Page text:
NEW YORK, NY.- Hollis Taggart Galleries
is presenting Andrew Balkin: Spatial Constructs. Andrew Balkin constructs dynamic dialectics between the void and meticulously drawn geometric spaces. His images come from a blank slate, a Tabula Rasa that Balkin constructs and deconstructs intuitively to create space with new objects from positive lines and tones. He does this painstakingly, evolving his personal content-images, until he develops a supra-structure that defines a new visionary geometric realm.
Balkin has embraced the traditions of non-objective art with roots in the Russian Suprematists, Latin American Constructionists, and American Geometric Abstractionists. From his early in-depth studies of 18th, 19th, and 20th Century philosophies, Balkins drawings and constructions emerge beyond, to reflect this ongoing dialectic in his work. Balkins new work has evolved with increased intricacies and exquisite geometries, which exemplifies his departure from any formal pictorial narrative. Thereby, the viewer is invited to awaken their sensibilities to a new heightened and joyful aesthetic experience.
Born in Niagara Falls, New York in 1947, Balkin enrolled in the University of Wisconsin- Madison in the 1960s, during the politically tumultuous events occurring on campus and in the nation. Often his classes were interrupted and stopped by sit-ins, riots and marches. During those influential years, he studied and completed multiple degrees, first in philosophy, and later in studio arts. After leaving academia, Balkin established AGB Graphics Workshop, in Madison, Wisconsin, where he created his studio in the tradition of open European workshops, such as the former Atelier 17, in Paris. The workshop published three critical portfolio editions that included a total of thirty-seven etchings, by nationally and internationally recognized artists. He worked with artists such as Bruce Nauman, Ed Paschke, Jim Nutt, Gladys Nilsson, Roger Brown, Krishna Reddy, Martin Levine, Munio Makuuchi, David Becker, John Wilde, Alan Shields, William Wiley, and Michelle Grabner, to name but a few.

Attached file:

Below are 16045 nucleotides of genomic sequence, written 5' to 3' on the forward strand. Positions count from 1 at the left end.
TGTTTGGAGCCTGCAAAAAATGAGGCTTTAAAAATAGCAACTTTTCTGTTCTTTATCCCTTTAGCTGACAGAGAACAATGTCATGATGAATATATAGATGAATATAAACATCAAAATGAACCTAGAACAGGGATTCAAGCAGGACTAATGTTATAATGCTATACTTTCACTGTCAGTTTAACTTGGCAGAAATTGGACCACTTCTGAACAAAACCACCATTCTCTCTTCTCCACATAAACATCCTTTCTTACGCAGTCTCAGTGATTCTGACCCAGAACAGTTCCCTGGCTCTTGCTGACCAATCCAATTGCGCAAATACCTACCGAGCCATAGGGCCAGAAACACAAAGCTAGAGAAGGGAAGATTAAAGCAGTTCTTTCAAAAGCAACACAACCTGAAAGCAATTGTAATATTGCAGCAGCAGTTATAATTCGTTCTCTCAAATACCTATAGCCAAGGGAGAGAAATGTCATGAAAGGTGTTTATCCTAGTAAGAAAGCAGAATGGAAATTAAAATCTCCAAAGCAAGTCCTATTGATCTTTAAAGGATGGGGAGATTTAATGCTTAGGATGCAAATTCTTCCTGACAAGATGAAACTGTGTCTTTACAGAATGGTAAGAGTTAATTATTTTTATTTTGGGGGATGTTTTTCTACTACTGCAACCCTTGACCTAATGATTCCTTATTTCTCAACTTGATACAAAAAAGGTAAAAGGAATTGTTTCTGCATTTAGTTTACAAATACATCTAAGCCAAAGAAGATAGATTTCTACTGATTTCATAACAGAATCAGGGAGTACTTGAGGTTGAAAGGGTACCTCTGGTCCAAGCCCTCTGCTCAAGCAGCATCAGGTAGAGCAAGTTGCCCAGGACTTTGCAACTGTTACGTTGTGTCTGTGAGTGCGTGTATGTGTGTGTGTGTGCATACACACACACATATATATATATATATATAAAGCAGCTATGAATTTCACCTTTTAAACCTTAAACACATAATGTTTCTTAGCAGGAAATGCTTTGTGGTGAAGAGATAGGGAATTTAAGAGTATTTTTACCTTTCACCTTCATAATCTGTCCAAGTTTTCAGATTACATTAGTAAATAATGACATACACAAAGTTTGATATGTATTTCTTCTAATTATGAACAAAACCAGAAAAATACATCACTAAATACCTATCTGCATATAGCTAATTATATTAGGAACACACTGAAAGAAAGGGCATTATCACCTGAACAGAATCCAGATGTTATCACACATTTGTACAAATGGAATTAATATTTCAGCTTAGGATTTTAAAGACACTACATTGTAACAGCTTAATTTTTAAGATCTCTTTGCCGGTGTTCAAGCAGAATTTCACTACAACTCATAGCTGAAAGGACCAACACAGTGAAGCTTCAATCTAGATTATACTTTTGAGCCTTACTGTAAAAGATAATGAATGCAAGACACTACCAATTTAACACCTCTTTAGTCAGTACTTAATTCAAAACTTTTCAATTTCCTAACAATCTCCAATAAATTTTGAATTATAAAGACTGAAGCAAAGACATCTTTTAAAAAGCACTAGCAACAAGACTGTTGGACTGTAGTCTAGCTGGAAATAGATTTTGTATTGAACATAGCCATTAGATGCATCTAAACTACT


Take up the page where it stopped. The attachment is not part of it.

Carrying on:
After 9/11, Balkin re-focused more on his own art, concentrating first and foremost on drawings, and later on creating three-dimensional constructions. Spending long hours with focused attention to his meticulous drawings, first on glass, then on paper, he began to create a variety of multi-dimensional constructions. Using the intrinsic elements of his drawings, Balkin has incorporated two-dimensional drawings on to three-dimensional planes, which ignites further the expansion of space. His finished constructions thus attempt to create a fourth-dimensional realm. He continues to work, through his drawing of tone and line, to develop new spatial and dynamic constructs, both on paper and in mixed media constructions.
Andrew Balkins work is in the collections of numerous institutions, both public and private, including the National Museum of American Art-Smithsonian Institution, Metropolitan Museum of Art, Chicago Art Institute, Milwaukee Art Museum, and Palm Springs Art Museum. His work has been exhibited in numerous juried group shows, among them the Brooklyn Museum of Art, (curated by the late Gene Baro), The Chazen Museum (formerly The Elvehjem Museum of Art), 1980 Wisconsin Biennale (curated by the late Henry Geldzahler), and The Milwaukee Art Museum, among others.